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Over the coming weeks we're taking a closer look at the importance of IT Asset Management and examining some of the common challenges our customers are facing in this regard. Through our experience, we put forward some suggestions about how to mature your approach and get to grips with the reality of what IT Asset Management now means. This is the first blog article in the series and examines the security dimension of strong asset management.
Approximately 90% of people leave organisations with secure log-ins to portals that are never closed down.
That's a scary figure when you really stop to think about it, and is one of many potential security risks not properly accounted for and the consequence of non-existent or insufficient asset management processes. We'll be exploring the way in which organisations are thinking differently about securing their assets in a series of blogs and videos due for release over the next few months, so keep your eyes peeled for our next instalment.
Given the growth in the quantity of devices and availability of data, many organisations cannot state how many assets they have and where those devices are, or even who they belong to. When you consider how imperative this is to ensuring valuable data doesn't go astray and remains secure, it compounds the challenge organisations face.
The difficulty in obtaining this information is because it's frequently siloed, even in industries where the secure management of data is everything. Without a unified view of your assets, you won't know which devices you have, whether they're on or off-premise and in what quantities, what systems they have permission to access or indeed the software licensing obligations you're subject to as a result. Add to this picture other factors like how a startling 10 million devices are lost or stolen each year, and how without proper intelligence a device with accessible company data could be missing for months before the loss is even noticed. Suffice to say, it gets complicated quickly, opening up a host of security vulnerabilities that silently go under the radar.
We're often asked what good practice looks like in the world of asset management to help mitigate against these risks. Whilst every organisation is different there are definitely considerations that apply to everyone. Here's our top three:
It's an obvious one, but it's surprising how few companies have policies governing how users joining the organisation are granted IT assets and access privileges or how these assets are returned and privileges revoked upon exit. Without serious consideration and collaboration with other company departments like HR, significant security gaps will open up leaving the organisation vulnerable. Dealing with this starts at the service desk, and is not solely an 'IT responsibility'. The service desk needs a standardised process ready, wherein a member of HR reports the staffing changes to a central system, which then automatically triggers a series of tasks. Most asset management tools now have the functionality to consolidate much of the leg work that sits behind these processes in terms of alerting teams and opening or closing down privileges, but strong procedures need to be agreed first.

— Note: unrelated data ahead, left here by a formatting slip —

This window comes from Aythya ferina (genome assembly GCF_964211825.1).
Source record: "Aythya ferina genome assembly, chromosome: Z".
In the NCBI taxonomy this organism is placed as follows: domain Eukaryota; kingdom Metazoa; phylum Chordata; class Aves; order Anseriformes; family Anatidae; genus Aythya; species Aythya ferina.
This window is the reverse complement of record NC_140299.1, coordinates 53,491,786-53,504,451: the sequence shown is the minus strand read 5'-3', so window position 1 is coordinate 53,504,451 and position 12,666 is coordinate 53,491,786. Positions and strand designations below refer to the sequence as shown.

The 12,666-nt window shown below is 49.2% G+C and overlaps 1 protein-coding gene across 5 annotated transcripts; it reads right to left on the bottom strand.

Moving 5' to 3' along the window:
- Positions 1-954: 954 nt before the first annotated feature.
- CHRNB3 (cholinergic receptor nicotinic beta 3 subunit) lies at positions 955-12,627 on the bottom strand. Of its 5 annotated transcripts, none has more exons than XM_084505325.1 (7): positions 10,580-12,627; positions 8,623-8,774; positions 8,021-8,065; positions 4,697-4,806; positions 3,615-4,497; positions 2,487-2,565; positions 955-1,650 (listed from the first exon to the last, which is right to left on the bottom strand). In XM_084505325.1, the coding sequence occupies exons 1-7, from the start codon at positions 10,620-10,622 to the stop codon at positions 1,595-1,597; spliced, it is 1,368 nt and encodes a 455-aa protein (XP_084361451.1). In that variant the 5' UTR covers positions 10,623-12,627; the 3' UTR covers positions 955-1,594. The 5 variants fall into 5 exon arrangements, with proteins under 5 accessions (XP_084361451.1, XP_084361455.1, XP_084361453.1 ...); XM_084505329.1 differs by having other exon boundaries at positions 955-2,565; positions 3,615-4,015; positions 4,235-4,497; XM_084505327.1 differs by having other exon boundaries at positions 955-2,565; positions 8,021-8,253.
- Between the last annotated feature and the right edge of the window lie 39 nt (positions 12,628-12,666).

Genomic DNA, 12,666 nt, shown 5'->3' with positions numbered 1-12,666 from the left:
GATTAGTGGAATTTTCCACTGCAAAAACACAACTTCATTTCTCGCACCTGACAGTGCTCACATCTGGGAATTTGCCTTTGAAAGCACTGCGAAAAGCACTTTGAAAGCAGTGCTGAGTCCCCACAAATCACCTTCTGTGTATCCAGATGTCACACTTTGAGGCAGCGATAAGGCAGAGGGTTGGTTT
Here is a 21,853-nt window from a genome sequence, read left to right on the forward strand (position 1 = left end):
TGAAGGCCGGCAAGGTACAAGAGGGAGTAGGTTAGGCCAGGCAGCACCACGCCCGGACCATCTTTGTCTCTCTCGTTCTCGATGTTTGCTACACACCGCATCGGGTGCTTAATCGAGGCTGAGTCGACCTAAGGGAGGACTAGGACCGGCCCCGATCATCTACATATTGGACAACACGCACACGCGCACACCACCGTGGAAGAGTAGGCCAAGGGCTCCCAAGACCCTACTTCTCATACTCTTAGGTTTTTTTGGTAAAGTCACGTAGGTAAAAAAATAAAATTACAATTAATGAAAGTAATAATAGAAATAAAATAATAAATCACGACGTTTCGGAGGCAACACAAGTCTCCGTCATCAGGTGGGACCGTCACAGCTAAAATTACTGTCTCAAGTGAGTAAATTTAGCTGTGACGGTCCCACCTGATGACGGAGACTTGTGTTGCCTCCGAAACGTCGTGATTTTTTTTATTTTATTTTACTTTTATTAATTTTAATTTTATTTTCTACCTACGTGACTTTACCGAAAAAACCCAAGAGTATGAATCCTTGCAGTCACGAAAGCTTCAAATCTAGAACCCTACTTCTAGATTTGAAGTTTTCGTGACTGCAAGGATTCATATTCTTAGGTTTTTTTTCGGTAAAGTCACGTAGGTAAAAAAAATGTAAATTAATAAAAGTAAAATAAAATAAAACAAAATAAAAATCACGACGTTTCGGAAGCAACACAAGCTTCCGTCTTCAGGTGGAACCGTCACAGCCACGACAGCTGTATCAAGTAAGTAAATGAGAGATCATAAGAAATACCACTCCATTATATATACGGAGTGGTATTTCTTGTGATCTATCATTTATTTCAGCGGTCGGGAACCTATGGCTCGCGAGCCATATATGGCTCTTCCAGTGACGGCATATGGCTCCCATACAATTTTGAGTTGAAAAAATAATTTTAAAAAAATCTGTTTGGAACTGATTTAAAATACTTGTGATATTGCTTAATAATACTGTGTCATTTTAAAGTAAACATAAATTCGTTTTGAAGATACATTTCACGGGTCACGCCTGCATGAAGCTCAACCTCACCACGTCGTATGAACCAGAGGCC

New phenomena such as bring-your-own-device (BYOD) and the proliferation of various personal devices on company networks make tracking who has access to your corporate network ever more challenging, especially when the company doesn't own the device. Increasingly, these devices are accessing and retaining corporate data and if you can't see or identify it you have no hope of controlling it.
Whilst not an asset in a physical sense, regulating the use of non-standard cloud applications such as Dropbox or less regulated, similar cloud storage is critical. These consumer-grade applications are attractive when corporate tools aren't up to the job, but allowing company data into these systems presents massive security flaws and potentially compromises privacy because of the Ts & Cs which you can be bound to on behalf of the company when clicking "I agree". With strong asset management tools and processes in place you can implement policies that restrict the use of cloud-based applications and better protect your organisation's data. Equally, having measures in place that record user attempts to access such services is a good indication there is a genuine need for such services and therefore more secure solutions can be implemented as an alternative.
We've all read the horror stories of people leaving devices on trains or sensitive data making it into the public domain because of staff negligence. Protecting yourself against this and many other potential security vulnerabilities starts with robust asset management and sound intelligence on what devices you have accessing your systems. Only with this information reportable, centralised and at your disposal at the centre of a mature process can you begin to plug the potential gaps in your security posture.
To see how Softcat can help you with securing your organisation through good asset management, contact your Softcat account manager or get in touch by completing the form below.
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